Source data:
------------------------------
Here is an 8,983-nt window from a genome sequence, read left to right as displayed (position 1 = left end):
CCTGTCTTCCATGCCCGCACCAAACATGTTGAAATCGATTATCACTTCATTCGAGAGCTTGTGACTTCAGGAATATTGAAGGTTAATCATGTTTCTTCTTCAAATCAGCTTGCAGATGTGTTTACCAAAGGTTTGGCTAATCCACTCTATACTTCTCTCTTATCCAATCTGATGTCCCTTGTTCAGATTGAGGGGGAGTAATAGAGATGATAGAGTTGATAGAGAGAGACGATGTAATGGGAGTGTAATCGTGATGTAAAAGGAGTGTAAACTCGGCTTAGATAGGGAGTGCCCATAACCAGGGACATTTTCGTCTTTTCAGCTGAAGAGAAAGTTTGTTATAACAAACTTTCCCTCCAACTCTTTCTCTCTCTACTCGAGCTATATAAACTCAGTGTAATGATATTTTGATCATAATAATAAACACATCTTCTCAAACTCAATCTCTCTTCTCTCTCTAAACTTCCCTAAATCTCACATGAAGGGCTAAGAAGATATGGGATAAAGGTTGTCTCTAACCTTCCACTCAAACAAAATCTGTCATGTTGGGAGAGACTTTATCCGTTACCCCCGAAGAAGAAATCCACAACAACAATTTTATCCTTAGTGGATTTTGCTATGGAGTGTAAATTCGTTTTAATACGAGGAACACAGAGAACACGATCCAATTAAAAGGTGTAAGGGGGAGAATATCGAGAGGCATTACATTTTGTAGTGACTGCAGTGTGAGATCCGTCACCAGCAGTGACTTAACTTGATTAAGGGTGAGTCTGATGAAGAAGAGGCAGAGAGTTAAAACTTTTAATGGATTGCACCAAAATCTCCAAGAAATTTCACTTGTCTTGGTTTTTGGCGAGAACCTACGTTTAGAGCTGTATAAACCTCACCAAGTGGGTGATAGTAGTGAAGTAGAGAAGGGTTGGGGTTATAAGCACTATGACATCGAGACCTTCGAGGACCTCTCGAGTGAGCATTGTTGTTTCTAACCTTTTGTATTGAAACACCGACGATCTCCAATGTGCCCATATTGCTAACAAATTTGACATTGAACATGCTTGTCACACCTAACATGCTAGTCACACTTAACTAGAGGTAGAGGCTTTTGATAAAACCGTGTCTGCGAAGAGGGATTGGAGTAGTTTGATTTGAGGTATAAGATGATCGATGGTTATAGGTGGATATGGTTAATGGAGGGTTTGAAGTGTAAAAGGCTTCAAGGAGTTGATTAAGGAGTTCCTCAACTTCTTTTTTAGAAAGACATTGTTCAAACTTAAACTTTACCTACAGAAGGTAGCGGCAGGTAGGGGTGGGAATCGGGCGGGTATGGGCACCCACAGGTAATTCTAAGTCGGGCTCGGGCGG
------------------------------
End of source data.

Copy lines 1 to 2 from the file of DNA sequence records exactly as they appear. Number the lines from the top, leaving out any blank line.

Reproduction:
Here is an 8,983-nt window from a genome sequence, read left to right as displayed (position 1 = left end):
CCTGTCTTCCATGCCCGCACCAAACATGTTGAAATCGATTATCACTTCATTCGAGAGCTTGTGACTTCAGGAATATTGAAGGTTAATCATGTTTCTTCTTCAAATCAGCTTGCAGATGTGTTTACCAAAGGTTTGGCTAATCCACTCTATACTTCTCTCTTATCCAATCTGATGTCCCTTGTTCAGATTGAGGGGGAGTAATAGAGATGATAGAGTTGATAGAGAGAGACGATGTAATGGGAGTGTAATCGTGATGTAAAAGGAGTGTAAACTCGGCTTAGATAGGGAGTGCCCATAACCAGGGACATTTTCGTCTTTTCAGCTGAAGAGAAAGTTTGTTATAACAAACTTTCCCTCCAACTCTTTCTCTCTCTACTCGAGCTATATAAACTCAGTGTAATGATATTTTGATCATAATAATAAACACATCTTCTCAAACTCAATCTCTCTTCTCTCTCTAAACTTCCCTAAATCTCACATGAAGGGCTAAGAAGATATGGGATAAAGGTTGTCTCTAACCTTCCACTCAAACAAAATCTGTCATGTTGGGAGAGACTTTATCCGTTACCCCCGAAGAAGAAATCCACAACAACAATTTTATCCTTAGTGGATTTTGCTATGGAGTGTAAATTCGTTTTAATACGAGGAACACAGAGAACACGATCCAATTAAAAGGTGTAAGGGGGAGAATATCGAGAGGCATTACATTTTGTAGTGACTGCAGTGTGAGATCCGTCACCAGCAGTGACTTAACTTGATTAAGGGTGAGTCTGATGAAGAAGAGGCAGAGAGTTAAAACTTTTAATGGATTGCACCAAAATCTCCAAGAAATTTCACTTGTCTTGGTTTTTGGCGAGAACCTACGTTTAGAGCTGTATAAACCTCACCAAGTGGGTGATAGTAGTGAAGTAGAGAAGGGTTGGGGTTATAAGCACTATGACATCGAGACCTTCGAGGACCTCTCGAGTGAGCATTGTTGTTTCTAACCTTTTGTATTGAAACACCGACGATCTCCAATGTGCCCATATTGCTAACAAATTTGACATTGAACATGCTTGTCACACCTAACATGCTAGTCACACTTAACTAGAGGTAGAGGCTTTTGATAAAACCGTGTCTGCGAAGAGGGATTGGAGTAGTTTGATTTGAGGTATAAGATGATCGATGGTTATAGGTGGATATGGTTAATGGAGGGTTTGAAGTGTAAAAGGCTTCAAGGAGTTGATTAAGGAGTTCCTCAACTTCTTTTTTAGAAAGACATTGTTCAAACTTAAACTTTACCTACAGAAGGTAGCGGCAGGTAGGGGTGGGAATCGGGCGGGTATGGGCACCCACAGGTAATTCTAAGTCGGGCTCGGGCGG